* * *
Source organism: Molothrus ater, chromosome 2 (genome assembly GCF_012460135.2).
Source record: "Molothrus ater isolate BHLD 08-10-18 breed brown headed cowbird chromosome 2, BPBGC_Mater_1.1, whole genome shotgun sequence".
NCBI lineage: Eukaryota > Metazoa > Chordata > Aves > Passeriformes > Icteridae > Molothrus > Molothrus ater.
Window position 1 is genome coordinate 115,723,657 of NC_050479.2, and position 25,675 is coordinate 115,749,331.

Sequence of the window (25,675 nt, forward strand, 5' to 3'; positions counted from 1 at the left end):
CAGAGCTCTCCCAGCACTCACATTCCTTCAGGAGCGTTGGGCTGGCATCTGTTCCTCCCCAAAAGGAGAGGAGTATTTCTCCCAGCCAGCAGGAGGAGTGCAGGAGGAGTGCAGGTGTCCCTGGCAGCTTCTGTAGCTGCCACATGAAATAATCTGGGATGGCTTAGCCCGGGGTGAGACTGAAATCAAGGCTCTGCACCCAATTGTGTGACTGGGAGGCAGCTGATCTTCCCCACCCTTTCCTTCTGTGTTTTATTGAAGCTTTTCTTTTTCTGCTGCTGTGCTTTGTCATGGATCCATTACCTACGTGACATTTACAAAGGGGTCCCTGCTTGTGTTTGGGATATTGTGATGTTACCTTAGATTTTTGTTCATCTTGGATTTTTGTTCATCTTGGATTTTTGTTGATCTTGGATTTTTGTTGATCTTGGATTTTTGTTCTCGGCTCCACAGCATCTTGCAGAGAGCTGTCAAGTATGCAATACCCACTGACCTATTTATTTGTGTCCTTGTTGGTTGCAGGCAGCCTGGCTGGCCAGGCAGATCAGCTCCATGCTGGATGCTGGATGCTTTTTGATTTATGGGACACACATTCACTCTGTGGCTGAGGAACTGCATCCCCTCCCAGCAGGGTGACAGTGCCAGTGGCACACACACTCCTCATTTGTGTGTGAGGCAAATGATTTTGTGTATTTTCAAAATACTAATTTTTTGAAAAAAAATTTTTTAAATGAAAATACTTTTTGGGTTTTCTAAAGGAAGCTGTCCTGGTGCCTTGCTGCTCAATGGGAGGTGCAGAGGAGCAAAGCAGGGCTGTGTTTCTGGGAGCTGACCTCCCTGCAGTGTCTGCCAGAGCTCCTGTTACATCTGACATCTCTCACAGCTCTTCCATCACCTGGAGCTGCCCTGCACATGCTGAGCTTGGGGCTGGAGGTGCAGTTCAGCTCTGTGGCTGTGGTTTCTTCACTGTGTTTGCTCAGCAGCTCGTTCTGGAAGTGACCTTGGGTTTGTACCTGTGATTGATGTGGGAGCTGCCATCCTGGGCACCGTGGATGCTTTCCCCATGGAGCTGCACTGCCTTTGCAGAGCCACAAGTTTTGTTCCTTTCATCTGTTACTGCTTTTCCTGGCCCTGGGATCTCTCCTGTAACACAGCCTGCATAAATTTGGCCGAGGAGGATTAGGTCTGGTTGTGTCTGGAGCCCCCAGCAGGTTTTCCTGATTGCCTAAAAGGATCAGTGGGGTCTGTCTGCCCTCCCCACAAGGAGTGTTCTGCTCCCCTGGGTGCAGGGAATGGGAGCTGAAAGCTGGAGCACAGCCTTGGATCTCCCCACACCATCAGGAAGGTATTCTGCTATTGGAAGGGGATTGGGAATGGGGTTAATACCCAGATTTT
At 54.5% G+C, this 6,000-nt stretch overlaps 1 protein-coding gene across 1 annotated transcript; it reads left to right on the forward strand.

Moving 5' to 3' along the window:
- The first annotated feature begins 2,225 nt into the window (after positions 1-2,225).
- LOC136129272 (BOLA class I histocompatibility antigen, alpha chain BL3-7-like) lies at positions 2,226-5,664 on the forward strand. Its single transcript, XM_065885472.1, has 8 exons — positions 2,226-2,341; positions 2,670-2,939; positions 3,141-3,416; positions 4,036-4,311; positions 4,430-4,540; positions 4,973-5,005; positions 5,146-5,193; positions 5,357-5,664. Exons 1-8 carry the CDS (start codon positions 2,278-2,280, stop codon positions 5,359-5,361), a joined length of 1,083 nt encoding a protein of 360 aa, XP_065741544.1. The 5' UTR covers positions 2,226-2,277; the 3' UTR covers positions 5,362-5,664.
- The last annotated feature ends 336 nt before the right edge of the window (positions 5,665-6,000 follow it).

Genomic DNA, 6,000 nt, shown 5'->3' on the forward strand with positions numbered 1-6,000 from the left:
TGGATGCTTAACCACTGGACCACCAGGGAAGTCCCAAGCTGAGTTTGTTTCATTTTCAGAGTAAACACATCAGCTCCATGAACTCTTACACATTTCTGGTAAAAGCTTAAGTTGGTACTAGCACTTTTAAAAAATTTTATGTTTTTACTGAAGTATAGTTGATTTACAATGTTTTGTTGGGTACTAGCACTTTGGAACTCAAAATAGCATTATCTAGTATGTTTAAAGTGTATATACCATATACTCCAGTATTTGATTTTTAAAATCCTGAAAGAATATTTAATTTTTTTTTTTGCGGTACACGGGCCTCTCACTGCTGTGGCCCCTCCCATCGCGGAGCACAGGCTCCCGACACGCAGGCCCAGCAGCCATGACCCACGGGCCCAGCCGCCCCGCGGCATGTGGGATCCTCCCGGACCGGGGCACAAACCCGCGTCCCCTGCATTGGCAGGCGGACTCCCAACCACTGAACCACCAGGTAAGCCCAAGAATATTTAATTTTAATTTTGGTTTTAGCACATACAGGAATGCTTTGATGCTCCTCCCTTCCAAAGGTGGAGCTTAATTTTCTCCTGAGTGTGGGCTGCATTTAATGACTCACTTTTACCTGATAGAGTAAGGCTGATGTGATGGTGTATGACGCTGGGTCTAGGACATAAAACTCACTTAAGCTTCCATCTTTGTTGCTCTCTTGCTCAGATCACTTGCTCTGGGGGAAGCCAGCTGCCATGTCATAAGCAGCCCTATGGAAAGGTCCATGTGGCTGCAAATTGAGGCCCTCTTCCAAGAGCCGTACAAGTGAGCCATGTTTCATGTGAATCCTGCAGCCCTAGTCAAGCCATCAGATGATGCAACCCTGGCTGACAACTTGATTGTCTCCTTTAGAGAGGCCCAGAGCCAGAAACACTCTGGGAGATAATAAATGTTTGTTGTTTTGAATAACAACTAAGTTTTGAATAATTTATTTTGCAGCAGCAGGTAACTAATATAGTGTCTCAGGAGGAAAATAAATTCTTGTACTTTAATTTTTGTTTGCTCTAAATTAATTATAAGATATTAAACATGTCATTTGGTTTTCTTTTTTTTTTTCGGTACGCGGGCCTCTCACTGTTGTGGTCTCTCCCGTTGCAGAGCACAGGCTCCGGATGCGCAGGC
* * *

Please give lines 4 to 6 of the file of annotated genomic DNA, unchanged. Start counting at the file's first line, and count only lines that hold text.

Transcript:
Window position 1 is genome coordinate 115,723,657 of NC_050479.2, and position 25,675 is coordinate 115,749,331.

Sequence of the window (25,675 nt, forward strand, 5' to 3'; positions counted from 1 at the left end):
CAGAGCTCTCCCAGCACTCACATTCCTTCAGGAGCGTTGGGCTGGCATCTGTTCCTCCCCAAAAGGAGAGGAGTATTTCTCCCAGCCAGCAGGAGGAGTGCAGGAGGAGTGCAGGTGTCCCTGGCAGCTTCTGTAGCTGCCACATGAAATAATCTGGGATGGCTTAGCCCGGGGTGAGACTGAAATCAAGGCTCTGCACCCAATTGTGTGACTGGGAGGCAGCTGATCTTCCCCACCCTTTCCTTCTGTGTTTTATTGAAGCTTTTCTTTTTCTGCTGCTGTGCTTTGTCATGGATCCATTACCTACGTGACATTTACAAAGGGGTCCCTGCTTGTGTTTGGGATATTGTGATGTTACCTTAGATTTTTGTTCATCTTGGATTTTTGTTCATCTTGGATTTTTGTTGATCTTGGATTTTTGTTGATCTTGGATTTTTGTTCTCGGCTCCACAGCATCTTGCAGAGAGCTGTCAAGTATGCAATACCCACTGACCTATTTATTTGTGTCCTTGTTGGTTGCAGGCAGCCTGGCTGGCCAGGCAGATCAGCTCCATGCTGGATGCTGGATGCTTTTTGATTTATGGGACACACATTCACTCTGTGGCTGAGGAACTGCATCCCCTCCCAGCAGGGTGACAGTGCCAGTGGCACACACACTCCTCATTTGTGTGTGAGGCAAATGATTTTGTGTATTTTCAAAATACTAATTTTTTGAAAAAAAATTTTTTAAATGAAAATACTTTTTGGGTTTTCTAAAGGAAGCTGTCCTGGTGCCTTGCTGCTCAATGGGAGGTGCAGAGGAGCAAAGCAGGGCTGTGTTTCTGGGAGCTGACCTCCCTGCAGTGTCTGCCAGAGCTCCTGTTACATCTGACATCTCTCACAGCTCTTCCATCACCTGGAGCTGCCCTGCACATGCTGAGCTTGGGGCTGGAGGTGCAGTTCAGCTCTGTGGCTGTGGTTTCTTCACTGTGTTTGCTCAGCAGCTCGTTCTGGAAGTGACCTTGGGTTTGTACCTGTGATTGATGTGGGAGCTGCCATCCTGGGCACCGTGGATGCTTTCCCCATGGAGCTGCACTGCCTTTGCAGAGCCACAAGTTTTGTTCCTTTCATCTGTTACTGCTTTTCCTGGCCCTGGGATCTCTCCTGTAACACAGCCTGCATAAATTTGGCCGAGGAGGATTAGGTCTGGTTGTGTCTGGAGCCCCCAGCAGGTTTTCCTGATTGCCTAAAAGGATCAGTGGGGTCTGTCTGCCCTCCCCACAAGGAGTGTTCTGCTCCCCTGGGTGCAGGGAATGGGAGCTGAAAGCTGGAGCACAGCCTTGGATCTCCCCACACCATCAGGAAGGTATTCTGCTATTGGAAGGGGATTGGGAATGGGGTTAATACCCAGATTTT